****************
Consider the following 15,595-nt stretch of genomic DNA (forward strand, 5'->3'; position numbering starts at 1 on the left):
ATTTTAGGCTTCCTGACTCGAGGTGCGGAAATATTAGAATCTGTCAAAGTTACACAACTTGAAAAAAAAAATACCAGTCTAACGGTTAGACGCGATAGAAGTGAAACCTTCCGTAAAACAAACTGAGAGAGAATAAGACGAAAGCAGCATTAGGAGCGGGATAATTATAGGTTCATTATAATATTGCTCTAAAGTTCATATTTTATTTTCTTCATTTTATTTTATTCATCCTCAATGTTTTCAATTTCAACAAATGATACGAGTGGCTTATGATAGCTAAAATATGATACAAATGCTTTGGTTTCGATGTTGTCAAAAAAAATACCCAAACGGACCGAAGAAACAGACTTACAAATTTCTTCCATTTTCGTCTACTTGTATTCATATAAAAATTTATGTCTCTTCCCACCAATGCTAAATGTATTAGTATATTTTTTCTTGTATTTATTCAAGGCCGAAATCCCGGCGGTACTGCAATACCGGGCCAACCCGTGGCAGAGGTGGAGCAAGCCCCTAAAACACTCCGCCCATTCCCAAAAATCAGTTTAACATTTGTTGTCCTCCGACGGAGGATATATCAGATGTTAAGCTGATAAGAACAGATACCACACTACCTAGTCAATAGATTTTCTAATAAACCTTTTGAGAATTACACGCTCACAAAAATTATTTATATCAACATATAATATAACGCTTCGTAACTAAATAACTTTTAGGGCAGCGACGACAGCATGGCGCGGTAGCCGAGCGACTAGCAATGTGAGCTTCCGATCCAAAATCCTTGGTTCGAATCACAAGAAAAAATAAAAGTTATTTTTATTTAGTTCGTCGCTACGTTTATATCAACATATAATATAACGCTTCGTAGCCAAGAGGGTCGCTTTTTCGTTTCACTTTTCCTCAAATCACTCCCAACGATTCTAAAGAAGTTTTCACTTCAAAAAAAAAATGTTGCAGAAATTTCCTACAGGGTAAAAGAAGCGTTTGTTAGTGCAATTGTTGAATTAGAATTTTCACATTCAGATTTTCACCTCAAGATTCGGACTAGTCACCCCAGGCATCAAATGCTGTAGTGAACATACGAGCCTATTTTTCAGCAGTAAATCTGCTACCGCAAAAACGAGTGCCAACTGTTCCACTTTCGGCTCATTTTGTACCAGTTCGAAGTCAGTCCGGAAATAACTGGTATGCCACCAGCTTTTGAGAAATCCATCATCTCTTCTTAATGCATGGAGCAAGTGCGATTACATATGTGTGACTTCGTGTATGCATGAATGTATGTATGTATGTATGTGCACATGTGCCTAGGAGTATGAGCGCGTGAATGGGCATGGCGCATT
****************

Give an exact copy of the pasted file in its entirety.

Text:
Consider the following 15,595-nt stretch of genomic DNA (forward strand, 5'->3'; position numbering starts at 1 on the left):
ATTTTAGGCTTCCTGACTCGAGGTGCGGAAATATTAGAATCTGTCAAAGTTACACAACTTGAAAAAAAAAATACCAGTCTAACGGTTAGACGCGATAGAAGTGAAACCTTCCGTAAAACAAACTGAGAGAGAATAAGACGAAAGCAGCATTAGGAGCGGGATAATTATAGGTTCATTATAATATTGCTCTAAAGTTCATATTTTATTTTCTTCATTTTATTTTATTCATCCTCAATGTTTTCAATTTCAACAAATGATACGAGTGGCTTATGATAGCTAAAATATGATACAAATGCTTTGGTTTCGATGTTGTCAAAAAAAATACCCAAACGGACCGAAGAAACAGACTTACAAATTTCTTCCATTTTCGTCTACTTGTATTCATATAAAAATTTATGTCTCTTCCCACCAATGCTAAATGTATTAGTATATTTTTTCTTGTATTTATTCAAGGCCGAAATCCCGGCGGTACTGCAATACCGGGCCAACCCGTGGCAGAGGTGGAGCAAGCCCCTAAAACACTCCGCCCATTCCCAAAAATCAGTTTAACATTTGTTGTCCTCCGACGGAGGATATATCAGATGTTAAGCTGATAAGAACAGATACCACACTACCTAGTCAATAGATTTTCTAATAAACCTTTTGAGAATTACACGCTCACAAAAATTATTTATATCAACATATAATATAACGCTTCGTAACTAAATAACTTTTAGGGCAGCGACGACAGCATGGCGCGGTAGCCGAGCGACTAGCAATGTGAGCTTCCGATCCAAAATCCTTGGTTCGAATCACAAGAAAAAATAAAAGTTATTTTTATTTAGTTCGTCGCTACGTTTATATCAACATATAATATAACGCTTCGTAGCCAAGAGGGTCGCTTTTTCGTTTCACTTTTCCTCAAATCACTCCCAACGATTCTAAAGAAGTTTTCACTTCAAAAAAAAAATGTTGCAGAAATTTCCTACAGGGTAAAAGAAGCGTTTGTTAGTGCAATTGTTGAATTAGAATTTTCACATTCAGATTTTCACCTCAAGATTCGGACTAGTCACCCCAGGCATCAAATGCTGTAGTGAACATACGAGCCTATTTTTCAGCAGTAAATCTGCTACCGCAAAAACGAGTGCCAACTGTTCCACTTTCGGCTCATTTTGTACCAGTTCGAAGTCAGTCCGGAAATAACTGGTATGCCACCAGCTTTTGAGAAATCCATCATCTCTTCTTAATGCATGGAGCAAGTGCGATTACATATGTGTGACTTCGTGTATGCATGAATGTATGTATGTATGTATGTGCACATGTGCCTAGGAGTATGAGCGCGTGAATGGGCATGGCGCATT